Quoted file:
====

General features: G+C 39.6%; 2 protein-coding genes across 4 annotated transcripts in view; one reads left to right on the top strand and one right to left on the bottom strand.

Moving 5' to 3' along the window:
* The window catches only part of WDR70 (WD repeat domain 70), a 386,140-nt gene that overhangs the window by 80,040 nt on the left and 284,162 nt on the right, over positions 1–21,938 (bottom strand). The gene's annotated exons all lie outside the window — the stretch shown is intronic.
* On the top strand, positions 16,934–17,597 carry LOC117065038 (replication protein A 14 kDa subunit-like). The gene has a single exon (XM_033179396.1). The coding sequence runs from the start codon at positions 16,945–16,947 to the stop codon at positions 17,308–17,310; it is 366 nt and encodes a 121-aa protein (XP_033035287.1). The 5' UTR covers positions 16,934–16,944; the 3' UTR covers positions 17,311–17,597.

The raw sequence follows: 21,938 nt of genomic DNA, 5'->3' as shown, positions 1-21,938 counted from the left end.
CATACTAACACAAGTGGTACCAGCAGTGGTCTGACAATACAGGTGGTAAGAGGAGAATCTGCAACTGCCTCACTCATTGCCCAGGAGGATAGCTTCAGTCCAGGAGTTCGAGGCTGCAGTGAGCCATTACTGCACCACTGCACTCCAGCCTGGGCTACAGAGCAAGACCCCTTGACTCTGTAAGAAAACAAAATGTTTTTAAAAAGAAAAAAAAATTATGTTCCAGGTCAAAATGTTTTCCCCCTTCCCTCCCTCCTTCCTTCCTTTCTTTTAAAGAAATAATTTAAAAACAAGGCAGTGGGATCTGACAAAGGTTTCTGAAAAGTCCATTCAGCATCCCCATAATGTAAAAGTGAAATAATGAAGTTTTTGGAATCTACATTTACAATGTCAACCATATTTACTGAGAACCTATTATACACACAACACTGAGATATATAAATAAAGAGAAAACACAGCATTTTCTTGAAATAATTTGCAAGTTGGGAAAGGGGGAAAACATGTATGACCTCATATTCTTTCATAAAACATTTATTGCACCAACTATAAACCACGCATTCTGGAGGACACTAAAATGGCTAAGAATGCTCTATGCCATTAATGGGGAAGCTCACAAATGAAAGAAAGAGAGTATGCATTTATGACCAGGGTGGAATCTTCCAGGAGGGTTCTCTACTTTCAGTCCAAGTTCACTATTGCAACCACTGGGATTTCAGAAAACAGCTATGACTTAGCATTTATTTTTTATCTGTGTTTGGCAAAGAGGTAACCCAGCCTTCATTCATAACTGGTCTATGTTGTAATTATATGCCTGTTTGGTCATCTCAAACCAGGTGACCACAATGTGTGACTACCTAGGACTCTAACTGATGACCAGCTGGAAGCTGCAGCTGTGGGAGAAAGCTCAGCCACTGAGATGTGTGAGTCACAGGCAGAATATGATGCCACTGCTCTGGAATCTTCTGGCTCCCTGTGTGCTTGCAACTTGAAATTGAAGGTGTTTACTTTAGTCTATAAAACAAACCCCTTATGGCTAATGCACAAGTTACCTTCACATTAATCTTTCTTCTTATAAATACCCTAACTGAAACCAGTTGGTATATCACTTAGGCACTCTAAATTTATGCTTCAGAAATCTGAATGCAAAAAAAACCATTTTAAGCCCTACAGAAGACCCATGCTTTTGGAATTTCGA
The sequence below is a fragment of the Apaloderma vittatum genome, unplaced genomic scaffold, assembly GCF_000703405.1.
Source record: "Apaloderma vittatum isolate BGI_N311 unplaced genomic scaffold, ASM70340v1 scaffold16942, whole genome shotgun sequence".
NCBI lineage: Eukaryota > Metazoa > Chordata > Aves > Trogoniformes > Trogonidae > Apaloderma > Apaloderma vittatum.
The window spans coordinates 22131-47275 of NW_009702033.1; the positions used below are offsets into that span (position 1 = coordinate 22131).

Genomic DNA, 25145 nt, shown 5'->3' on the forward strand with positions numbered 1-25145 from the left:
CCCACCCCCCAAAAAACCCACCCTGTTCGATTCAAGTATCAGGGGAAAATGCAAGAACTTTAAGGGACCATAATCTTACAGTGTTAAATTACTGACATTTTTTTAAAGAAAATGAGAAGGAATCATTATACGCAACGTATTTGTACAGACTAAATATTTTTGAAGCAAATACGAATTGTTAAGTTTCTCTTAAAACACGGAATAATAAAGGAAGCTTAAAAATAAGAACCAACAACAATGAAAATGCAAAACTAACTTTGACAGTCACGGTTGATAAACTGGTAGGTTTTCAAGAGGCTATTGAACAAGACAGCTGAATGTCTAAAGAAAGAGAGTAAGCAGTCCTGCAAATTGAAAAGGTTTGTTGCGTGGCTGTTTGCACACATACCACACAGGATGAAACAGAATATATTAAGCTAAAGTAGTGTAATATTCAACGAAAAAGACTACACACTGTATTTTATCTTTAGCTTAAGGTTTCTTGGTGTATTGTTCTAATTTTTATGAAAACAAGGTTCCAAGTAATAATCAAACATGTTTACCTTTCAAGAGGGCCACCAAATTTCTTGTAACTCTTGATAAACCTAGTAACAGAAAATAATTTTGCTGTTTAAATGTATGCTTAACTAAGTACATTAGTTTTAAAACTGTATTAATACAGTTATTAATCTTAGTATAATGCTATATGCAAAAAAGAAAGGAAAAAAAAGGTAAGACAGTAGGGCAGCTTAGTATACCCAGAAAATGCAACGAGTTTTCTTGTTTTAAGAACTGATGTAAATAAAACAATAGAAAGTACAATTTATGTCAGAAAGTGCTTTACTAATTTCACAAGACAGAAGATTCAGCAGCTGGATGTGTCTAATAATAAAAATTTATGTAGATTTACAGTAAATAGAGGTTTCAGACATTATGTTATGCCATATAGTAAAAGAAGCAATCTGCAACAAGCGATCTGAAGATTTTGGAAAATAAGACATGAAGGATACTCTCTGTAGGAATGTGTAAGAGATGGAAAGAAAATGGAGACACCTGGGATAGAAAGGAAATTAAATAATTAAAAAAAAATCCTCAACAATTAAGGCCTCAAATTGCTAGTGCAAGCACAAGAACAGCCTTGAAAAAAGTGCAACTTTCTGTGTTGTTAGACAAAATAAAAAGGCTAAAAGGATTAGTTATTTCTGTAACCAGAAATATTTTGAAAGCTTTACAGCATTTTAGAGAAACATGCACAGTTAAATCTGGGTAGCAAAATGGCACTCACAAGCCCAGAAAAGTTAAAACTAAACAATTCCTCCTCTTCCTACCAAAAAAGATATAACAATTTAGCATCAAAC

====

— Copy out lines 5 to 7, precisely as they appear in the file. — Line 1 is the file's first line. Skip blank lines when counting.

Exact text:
The raw sequence follows: 21,938 nt of genomic DNA, 5'->3' as shown, positions 1-21,938 counted from the left end.
CATACTAACACAAGTGGTACCAGCAGTGGTCTGACAATACAGGTGGTAAGAGGAGAATCTGCAACTGCCTCACTCATTGCCCAGGAGGATAGCTTCAGTCCAGGAGTTCGAGGCTGCAGTGAGCCATTACTGCACCACTGCACTCCAGCCTGGGCTACAGAGCAAGACCCCTTGACTCTGTAAGAAAACAAAATGTTTTTAAAAAGAAAAAAAAATTATGTTCCAGGTCAAAATGTTTTCCCCCTTCCCTCCCTCCTTCCTTCCTTTCTTTTAAAGAAATAATTTAAAAACAAGGCAGTGGGATCTGACAAAGGTTTCTGAAAAGTCCATTCAGCATCCCCATAATGTAAAAGTGAAATAATGAAGTTTTTGGAATCTACATTTACAATGTCAACCATATTTACTGAGAACCTATTATACACACAACACTGAGATATATAAATAAAGAGAAAACACAGCATTTTCTTGAAATAATTTGCAAGTTGGGAAAGGGGGAAAACATGTATGACCTCATATTCTTTCATAAAACATTTATTGCACCAACTATAAACCACGCATTCTGGAGGACACTAAAATGGCTAAGAATGCTCTATGCCATTAATGGGGAAGCTCACAAATGAAAGAAAGAGAGTATGCATTTATGACCAGGGTGGAATCTTCCAGGAGGGTTCTCTACTTTCAGTCCAAGTTCACTATTGCAACCACTGGGATTTCAGAAAACAGCTATGACTTAGCATTTATTTTTTATCTGTGTTTGGCAAAGAGGTAACCCAGCCTTCATTCATAACTGGTCTATGTTGTAATTATATGCCTGTTTGGTCATCTCAAACCAGGTGACCACAATGTGTGACTACCTAGGACTCTAACTGATGACCAGCTGGAAGCTGCAGCTGTGGGAGAAAGCTCAGCCACTGAGATGTGTGAGTCACAGGCAGAATATGATGCCACTGCTCTGGAATCTTCTGGCTCCCTGTGTGCTTGCAACTTGAAATTGAAGGTGTTTACTTTAGTCTATAAAACAAACCCCTTATGGCTAATGCACAAGTTACCTTCACATTAATCTTTCTTCTTATAAATACCCTAACTGAAACCAGTTGGTATATCACTTAGGCACTCTAAATTTATGCTTCAGAAATCTGAATGCAAAAAAAACCATTTTAAGCCCTACAGAAGACCCATGCTTTTGGAATTTCGA
The sequence below is a fragment of the Apaloderma vittatum genome, unplaced genomic scaffold, assembly GCF_000703405.1.